Provides properties for creating and accessing a single instance of each XML Web service referenced by the current project.
My.WebServices object provides an instance of each Web service referenced by the current project. Each instance is instantiated on demand. You can access these Web services through the properties of the
My.WebServices object. The name of the property is the same as the name of the Web service that the property accesses. Any class that inherits from SoapHttpClientProtocol is a Web service. For information about adding Web services to a project, see Accessing Application Web Services.
My.WebServices object exposes only the Web services associated with the current project. It does not provide access to Web services declared in referenced DLLs. To access a Web service that a DLL provides, you must use the qualified name of the Web service, in the form DllName.WebServiceName. For more information, see Accessing Application Web Services.
The object and its properties are not available for Web applications.
Each property of the
My.WebServices object provides access to an instance of a Web service referenced by the current project. The name of the property is the same as the name of the Web service that the property accesses, and the property type is the same as the Web service's type.
If there is a name collision, the property name for accessing a Web service is RootNamespaceNamespace\ServiceName. For example, consider two Web services named
Service1. If one of these services is in the root namespace
WindowsApplication1 and in the namespace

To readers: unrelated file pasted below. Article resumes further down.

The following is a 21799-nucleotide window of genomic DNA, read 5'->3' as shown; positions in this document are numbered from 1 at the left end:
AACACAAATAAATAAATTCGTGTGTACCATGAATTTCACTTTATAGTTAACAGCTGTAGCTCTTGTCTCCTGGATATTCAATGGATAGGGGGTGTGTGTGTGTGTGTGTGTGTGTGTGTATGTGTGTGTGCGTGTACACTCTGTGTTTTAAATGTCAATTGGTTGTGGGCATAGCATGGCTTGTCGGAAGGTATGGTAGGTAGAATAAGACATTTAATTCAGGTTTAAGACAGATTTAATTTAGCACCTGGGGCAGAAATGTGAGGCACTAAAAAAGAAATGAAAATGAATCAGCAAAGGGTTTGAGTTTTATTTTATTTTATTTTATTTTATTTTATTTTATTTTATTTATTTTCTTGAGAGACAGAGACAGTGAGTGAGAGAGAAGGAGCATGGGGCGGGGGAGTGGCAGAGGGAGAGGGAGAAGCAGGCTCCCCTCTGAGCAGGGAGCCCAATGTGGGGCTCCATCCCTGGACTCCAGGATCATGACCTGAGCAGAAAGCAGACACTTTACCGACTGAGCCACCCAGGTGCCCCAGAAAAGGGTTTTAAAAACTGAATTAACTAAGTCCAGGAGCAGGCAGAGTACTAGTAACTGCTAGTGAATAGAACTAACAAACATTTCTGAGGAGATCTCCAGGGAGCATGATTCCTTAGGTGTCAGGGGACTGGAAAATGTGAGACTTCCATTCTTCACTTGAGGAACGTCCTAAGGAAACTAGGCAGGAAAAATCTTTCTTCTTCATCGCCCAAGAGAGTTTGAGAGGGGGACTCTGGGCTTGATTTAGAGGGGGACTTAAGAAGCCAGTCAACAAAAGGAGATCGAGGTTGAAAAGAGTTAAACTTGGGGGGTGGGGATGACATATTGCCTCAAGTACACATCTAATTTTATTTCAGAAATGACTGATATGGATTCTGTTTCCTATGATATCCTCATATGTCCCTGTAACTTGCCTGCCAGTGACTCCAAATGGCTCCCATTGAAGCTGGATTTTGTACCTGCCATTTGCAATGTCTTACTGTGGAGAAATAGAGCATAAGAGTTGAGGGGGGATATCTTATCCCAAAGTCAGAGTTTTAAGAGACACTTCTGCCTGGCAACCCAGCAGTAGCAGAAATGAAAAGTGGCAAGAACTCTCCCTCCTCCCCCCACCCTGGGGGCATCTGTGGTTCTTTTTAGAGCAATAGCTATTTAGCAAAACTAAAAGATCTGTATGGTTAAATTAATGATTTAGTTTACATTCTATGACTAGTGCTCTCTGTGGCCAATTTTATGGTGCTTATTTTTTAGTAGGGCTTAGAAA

Namespace1, you would access that service by using
When you first access one of the
My.WebServices object's properties, it creates a new instance of the Web service and stores it. Subsequent accesses of that property return that instance of the Web service.
You can dispose of a Web service by assigning
Nothing to the property for that Web service. The property setter assigns
Nothing to the stored value. If you assign any value other than
Nothing to the property, the setter throws an ArgumentException exception.
You can test whether a property of the
My.WebServices object stores an instance of the Web service by using the
IsNot operator. You can use those operators to check if the value of the property is
IsNot operator has to read the value of the property to perform the comparison. However, if the property currently stores
Nothing, the property creates a new instance of the Web service and then returns that instance. However, the Visual Basic compiler treats the properties of the
My.WebServices object specially, and allows the
IsNot operator to check the status of the property without altering its value.
This example calls the
FahrenheitToCelsius method of the
TemperatureConverter XML Web service, and returns the result.
Function ConvertFromFahrenheitToCelsius( ByVal dFahrenheit As Double) As Double Return My.WebServices.TemperatureConverter.FahrenheitToCelsius(dFahrenheit) End Function
For this example to work, your project must reference a Web service named
Converter, and that Web service must expose the
ConvertTemperature method. For more information, see Accessing Application Web Services.
This code does not work in a Web application project.
Availability by Project Type
|Windows Control Library||Yes|
|Web Control Library||Yes|